Finding Love Online: A Growing Trend?

Sociology Professor Michael Ryan examines the growing popularity of online dating
Sociology Professor Michael Ryan examines the growing popularity of online dating

Online dating seems to be everywhere. From classic websites like Match.com or OkCupid to new mobile apps like Tinder, there are more ways now than ever to find love online.

Why the growing trend? According to Michael Ryan, assistant professor of sociology, one reason could be society’s increasing reliance on technology. “This is part of a larger social evolution, or I would say devolution, toward our lives being completely embedded in technology, and I think our need to plug into technology constantly has leaked over into the dating world,” said Ryan. “If I’m going to order my groceries, play games and talk to people online, then it makes sense that dating would be moving online as well.”

Yet while sites like OkCupid have been matching up singles for years, online dating has become even more popular with the recent advent of mobile apps like Tinder, which alone boasts more than 10 million active users daily. These new dating apps may be popular because of the different types of relationships users are looking for, said Ryan. “Whereas OkCupid or Match.com and these other websites seem more about traditional dating, the apps seem more about hooking up,” Ryan noted. 

Pointing to Michel Foucault’s repressive hypothesis, Ryan believes that social context helps explain the popularity of apps like Tinder. “The idea is that the more you try to hold something down, the more you make people curious about it,” Ryan explained. “Take Victorian Era England, for example. We still talk about ‘Victorian Ideals’ as being these repressive sexual ideals, but in reality, there were all sorts of things being discussed at that time more than ever before. Same-sex relationships, prostitution, abortion –– All of these things entered the public discourse.”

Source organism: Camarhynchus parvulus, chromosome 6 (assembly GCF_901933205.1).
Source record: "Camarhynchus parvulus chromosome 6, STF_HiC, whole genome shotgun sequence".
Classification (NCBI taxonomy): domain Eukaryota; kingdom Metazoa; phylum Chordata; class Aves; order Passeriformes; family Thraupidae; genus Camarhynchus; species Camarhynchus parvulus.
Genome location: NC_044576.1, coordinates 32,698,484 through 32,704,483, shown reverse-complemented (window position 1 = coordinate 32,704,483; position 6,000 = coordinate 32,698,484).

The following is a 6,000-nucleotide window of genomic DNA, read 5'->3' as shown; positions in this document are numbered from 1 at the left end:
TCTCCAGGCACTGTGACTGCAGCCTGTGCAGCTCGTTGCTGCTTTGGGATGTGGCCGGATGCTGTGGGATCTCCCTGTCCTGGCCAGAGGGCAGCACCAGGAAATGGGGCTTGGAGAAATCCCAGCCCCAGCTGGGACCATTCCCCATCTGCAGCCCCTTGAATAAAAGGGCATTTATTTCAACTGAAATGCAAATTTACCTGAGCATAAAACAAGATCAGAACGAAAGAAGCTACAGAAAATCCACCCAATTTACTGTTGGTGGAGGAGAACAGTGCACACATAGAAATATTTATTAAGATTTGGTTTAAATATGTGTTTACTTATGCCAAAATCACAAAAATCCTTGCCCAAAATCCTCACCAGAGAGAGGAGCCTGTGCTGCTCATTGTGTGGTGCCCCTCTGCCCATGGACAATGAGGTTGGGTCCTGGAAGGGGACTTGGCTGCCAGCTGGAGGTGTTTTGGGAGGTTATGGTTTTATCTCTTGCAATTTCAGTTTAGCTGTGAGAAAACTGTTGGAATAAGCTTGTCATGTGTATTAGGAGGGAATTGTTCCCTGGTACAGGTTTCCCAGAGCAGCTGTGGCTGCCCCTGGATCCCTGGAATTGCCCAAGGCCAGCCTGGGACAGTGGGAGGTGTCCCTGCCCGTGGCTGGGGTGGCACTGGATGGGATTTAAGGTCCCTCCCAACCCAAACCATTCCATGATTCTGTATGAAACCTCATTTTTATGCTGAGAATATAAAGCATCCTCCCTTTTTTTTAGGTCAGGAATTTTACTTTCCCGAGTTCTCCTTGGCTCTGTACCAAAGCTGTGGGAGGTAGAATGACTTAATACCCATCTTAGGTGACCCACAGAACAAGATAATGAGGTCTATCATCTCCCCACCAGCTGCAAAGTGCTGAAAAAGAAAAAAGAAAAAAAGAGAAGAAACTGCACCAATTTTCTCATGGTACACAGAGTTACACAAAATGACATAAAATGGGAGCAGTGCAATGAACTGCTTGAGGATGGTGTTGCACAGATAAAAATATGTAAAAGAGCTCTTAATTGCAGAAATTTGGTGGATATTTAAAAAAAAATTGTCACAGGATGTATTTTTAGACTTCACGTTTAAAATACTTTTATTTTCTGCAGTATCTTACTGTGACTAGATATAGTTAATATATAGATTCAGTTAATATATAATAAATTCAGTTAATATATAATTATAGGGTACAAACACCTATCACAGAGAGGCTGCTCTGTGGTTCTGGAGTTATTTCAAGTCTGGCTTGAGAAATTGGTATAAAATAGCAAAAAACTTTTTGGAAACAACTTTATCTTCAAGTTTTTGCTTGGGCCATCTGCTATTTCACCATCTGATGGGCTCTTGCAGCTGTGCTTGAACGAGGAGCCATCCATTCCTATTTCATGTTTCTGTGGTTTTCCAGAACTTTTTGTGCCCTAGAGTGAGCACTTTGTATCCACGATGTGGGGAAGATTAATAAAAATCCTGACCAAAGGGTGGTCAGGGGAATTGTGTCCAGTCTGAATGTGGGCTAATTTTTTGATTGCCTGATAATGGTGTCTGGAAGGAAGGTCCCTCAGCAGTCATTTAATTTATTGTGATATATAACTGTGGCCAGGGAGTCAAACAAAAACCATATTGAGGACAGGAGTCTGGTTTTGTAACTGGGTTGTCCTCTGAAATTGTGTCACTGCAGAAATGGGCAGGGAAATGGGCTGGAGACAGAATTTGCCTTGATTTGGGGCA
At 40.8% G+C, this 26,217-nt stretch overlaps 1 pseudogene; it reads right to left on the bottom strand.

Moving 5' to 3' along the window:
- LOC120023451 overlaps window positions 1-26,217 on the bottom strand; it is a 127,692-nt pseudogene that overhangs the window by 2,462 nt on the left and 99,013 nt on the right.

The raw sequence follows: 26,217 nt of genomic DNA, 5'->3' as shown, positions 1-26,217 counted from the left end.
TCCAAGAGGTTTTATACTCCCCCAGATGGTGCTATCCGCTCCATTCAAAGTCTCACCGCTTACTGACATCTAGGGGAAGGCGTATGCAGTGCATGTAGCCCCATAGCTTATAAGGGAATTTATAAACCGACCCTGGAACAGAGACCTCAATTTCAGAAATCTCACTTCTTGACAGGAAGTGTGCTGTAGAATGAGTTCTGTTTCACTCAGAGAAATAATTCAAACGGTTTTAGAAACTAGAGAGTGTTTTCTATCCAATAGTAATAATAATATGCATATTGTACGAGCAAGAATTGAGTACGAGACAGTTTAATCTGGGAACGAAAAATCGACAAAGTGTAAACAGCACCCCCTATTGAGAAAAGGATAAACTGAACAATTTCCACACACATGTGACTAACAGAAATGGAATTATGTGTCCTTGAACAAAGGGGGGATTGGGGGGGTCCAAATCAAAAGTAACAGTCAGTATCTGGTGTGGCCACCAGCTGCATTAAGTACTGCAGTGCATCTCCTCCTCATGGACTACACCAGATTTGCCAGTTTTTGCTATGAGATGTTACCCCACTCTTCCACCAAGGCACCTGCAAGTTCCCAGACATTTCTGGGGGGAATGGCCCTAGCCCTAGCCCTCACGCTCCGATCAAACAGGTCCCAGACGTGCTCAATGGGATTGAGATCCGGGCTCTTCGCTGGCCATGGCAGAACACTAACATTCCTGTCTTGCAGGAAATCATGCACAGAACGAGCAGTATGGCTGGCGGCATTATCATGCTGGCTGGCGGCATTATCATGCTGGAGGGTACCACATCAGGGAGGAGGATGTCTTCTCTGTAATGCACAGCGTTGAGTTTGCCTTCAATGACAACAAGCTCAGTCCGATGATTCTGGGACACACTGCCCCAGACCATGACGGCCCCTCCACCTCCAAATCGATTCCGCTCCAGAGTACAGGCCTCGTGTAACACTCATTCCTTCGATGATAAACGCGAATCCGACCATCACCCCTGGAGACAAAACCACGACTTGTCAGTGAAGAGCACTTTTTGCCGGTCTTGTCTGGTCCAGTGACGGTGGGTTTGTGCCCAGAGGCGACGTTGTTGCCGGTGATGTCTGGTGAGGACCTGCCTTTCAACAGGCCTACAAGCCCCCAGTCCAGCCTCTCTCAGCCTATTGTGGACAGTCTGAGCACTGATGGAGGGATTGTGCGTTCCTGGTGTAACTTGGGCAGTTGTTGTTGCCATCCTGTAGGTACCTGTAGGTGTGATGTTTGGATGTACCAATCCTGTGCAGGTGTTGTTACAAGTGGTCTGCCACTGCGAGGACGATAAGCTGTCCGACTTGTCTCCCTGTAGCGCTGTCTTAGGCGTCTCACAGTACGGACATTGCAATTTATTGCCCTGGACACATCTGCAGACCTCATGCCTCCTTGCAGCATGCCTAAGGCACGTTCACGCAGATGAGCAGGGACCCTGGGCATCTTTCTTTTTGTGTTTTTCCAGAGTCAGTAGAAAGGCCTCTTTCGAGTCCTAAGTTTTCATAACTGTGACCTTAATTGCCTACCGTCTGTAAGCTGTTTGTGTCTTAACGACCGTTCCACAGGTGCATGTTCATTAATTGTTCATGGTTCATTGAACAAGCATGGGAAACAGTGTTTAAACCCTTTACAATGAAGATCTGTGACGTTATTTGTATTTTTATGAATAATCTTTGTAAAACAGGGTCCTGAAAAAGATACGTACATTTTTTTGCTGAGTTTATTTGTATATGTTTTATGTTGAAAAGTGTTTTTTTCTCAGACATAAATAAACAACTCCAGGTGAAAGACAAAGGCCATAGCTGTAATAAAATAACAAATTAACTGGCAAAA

Another explanation for the increasing number and types of dating platforms could be niche marketing, Ryan pointed out. “A lot of this is niche marketing, which tends to happen with any kind of consumer good. There’s a general introduction of a consumer good and when people get sick of buying it, they start niche marketing it so they can get people to keep buying it,” he explained. “For example, I’m from Indiana, and when I go home, I see tons of commercials for farmersonly.com, which is just for people who are farmers. This niche marketing is part of the natural evolution of a consumer good that you see happening across the board.”

So, with all of this taken into account, are new technologies like Match.com and Tinder revolutionizing dating in Egypt? According to Ryan, the impact of online dating remains limited for the time being because of barriers to accessibility. “In Egypt, access to the internet is around 30 percent. You'd also have to speak English, of course, since around 80 percent of websites are in English. This means we’re talking about a relatively elite crowd that is dating online,” Ryan explained. “I don’t think online dating’s impact on traditional forms of dating would be strong yet. I’m speculating, but I would say it probably will have an impact in the future as access to the Internet increases.”

While the impact of online dating remains limited for now, Ryan believes it could be more substantial in the future, not only changing the ways we search for love, but also how we think about other societal issues. “I think a study on the Internet and on these dating sites could offer interesting insight into changing notions of sexuality, gender, certainly of dating and relationships, all of those sorts of questions,” he said. “Speculating, I’m not sure we are there yet, due to access issues, but it would be an interesting question to see where online dating could lead.”